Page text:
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Nipisat Island

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Title: Nipisat Island  
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Subject: Danish colonization of the Americas, Hans Egede, Sisimiut
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Nipisat Island

Location Davis Strait

66°48′50″N 53°30′30″W / 66.81389°N 53.50833°W / 66.81389; -53.50833Coordinates: 66°48′50″N 53°30′30″W / 66.81389°N 53.50833°W / 66.81389; -53.50833

Municipality Qeqqata

Nipisat Island (Kalaallisut: "Lumpfish", referring to the island's shape)[1] is a small, uninhabited island in the Qeqqata municipality in central-western Greenland.


Nipisat Island is situated 15 km (9.3 mi) south of Sisimiut, on the shores of Davis Strait. It belongs to the group of small islands and skerries located at the mouth of Ikertooq Fjord, immediately to the west of Sarfannguit Island.[2] Dwarf scrub heath, dwarf birch, arctic willow, well-drained lichens, and herb vegetation dominate the flora.[3]


In the 18th century, the Danes and Norwegians came to Nipisat. In 1723, Hans Egede found native people actively engaged in hunting large whalebone whales in Nipisat and the Danes established the first settlement, a trading station here.[4] Two years later, a small mission was established on the island, but it was abandoned the following year, and then burnt down by Dutch whalers.[5] In 1727, the Norwegians Ditlev Vibe and Bishop Deichmann of Christiania recommended to the King of Norway the re-establishment of a trade station at Nipisat and the establishment of a whaling station.[6] In 1728, Frederick I of Denmark ordered a fortress be constructed at Nipisat,[7] but two years later, he ordered its abandonment and evacuation.[8]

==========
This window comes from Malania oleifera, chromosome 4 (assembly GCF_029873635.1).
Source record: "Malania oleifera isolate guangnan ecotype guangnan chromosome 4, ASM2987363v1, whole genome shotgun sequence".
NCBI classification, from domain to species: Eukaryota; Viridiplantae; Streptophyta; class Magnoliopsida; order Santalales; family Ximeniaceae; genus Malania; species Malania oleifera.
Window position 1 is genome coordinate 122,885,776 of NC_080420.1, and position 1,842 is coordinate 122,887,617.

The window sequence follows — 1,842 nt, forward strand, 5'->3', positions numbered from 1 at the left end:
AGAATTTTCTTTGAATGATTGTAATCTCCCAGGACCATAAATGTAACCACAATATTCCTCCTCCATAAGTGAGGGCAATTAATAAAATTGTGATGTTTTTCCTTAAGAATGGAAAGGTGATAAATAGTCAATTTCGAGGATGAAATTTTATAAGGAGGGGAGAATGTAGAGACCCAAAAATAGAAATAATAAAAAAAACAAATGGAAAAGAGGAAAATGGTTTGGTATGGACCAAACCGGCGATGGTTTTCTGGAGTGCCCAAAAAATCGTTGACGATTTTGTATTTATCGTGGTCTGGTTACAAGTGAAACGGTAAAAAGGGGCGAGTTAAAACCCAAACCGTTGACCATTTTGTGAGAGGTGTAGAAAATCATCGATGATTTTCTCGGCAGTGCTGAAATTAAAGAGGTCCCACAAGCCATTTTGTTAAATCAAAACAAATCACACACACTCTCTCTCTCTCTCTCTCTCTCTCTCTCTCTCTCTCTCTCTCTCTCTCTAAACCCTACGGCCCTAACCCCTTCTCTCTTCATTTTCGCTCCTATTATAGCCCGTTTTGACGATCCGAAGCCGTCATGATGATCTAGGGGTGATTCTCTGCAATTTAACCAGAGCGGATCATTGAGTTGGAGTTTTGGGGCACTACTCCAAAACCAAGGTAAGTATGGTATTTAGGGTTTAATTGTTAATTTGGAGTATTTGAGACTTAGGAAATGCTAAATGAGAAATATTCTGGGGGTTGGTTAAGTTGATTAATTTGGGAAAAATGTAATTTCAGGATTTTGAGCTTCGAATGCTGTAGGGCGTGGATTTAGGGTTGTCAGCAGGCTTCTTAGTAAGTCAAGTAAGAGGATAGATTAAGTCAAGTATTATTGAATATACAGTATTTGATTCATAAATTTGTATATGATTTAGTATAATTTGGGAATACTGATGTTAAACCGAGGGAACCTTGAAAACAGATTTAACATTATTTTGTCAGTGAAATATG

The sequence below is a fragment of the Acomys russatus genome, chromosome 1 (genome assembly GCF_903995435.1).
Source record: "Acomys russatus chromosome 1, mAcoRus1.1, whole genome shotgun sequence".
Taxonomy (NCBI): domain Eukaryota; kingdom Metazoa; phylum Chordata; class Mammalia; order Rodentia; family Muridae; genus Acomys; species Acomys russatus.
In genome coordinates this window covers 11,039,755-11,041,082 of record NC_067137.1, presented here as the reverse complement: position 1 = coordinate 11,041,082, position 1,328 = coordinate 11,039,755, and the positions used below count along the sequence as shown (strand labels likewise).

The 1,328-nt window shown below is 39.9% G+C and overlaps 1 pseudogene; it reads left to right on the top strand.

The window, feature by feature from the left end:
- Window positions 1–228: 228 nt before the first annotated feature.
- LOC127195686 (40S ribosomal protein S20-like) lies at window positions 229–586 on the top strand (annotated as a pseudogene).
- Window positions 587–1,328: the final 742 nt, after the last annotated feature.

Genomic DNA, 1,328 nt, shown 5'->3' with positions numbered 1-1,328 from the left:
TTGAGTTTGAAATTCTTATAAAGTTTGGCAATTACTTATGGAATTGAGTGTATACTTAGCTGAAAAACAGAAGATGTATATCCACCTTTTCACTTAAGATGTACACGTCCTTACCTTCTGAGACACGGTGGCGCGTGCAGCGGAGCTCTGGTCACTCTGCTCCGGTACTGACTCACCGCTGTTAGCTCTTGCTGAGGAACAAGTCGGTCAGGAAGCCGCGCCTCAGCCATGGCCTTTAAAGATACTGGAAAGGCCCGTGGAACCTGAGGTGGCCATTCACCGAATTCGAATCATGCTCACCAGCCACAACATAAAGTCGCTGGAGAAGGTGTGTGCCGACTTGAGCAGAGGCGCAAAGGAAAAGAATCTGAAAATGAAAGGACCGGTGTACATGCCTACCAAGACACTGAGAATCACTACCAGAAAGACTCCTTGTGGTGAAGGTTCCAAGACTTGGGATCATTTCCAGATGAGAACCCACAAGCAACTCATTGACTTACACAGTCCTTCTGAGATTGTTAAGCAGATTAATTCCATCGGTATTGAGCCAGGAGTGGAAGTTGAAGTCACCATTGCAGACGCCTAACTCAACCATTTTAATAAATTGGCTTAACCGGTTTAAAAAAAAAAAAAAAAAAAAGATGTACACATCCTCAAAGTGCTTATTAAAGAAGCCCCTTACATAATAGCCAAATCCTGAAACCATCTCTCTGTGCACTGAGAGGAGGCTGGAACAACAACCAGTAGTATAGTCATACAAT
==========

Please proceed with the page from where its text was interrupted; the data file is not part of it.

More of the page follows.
LORAN Station Nipisat (nickname: DOPE III), operated by Denmark, was established in 1954 and dis-established in July 1975.[9]


The island is notable for its well preserved Saqqaq culture archaeological site, containing some stone artifacts that were previously unknown from the Saqqaq culture.[10] The Saqqaq people are not the ancestors of modern Kalaallit people, rather they are related to modern Chukchi and Koryak peoples.[11] The site, named after the island, was discovered in 1989 by Finn Kramer, curator of the Sisimiut Museum.[12] It lies approximately 50 m (160 ft) from the present coastline, situated on raised beaches with a southeastern slope. The area elevation ranges between 9 m (30 ft)and 13 m (43 ft) above mean sea level. This part of the island that contains the archaeological site, did not show signs of later occupation by Dorset culture or Thule culture.[12] However, it does show signs of pre-Dorset, and of Arctic small tool tradition.[13] During the five year evacuation period of 1989-1994, over 70,000 bone fragments, and approximately 1,000 artifacts were recovered,[14] including 314 tools.[15]


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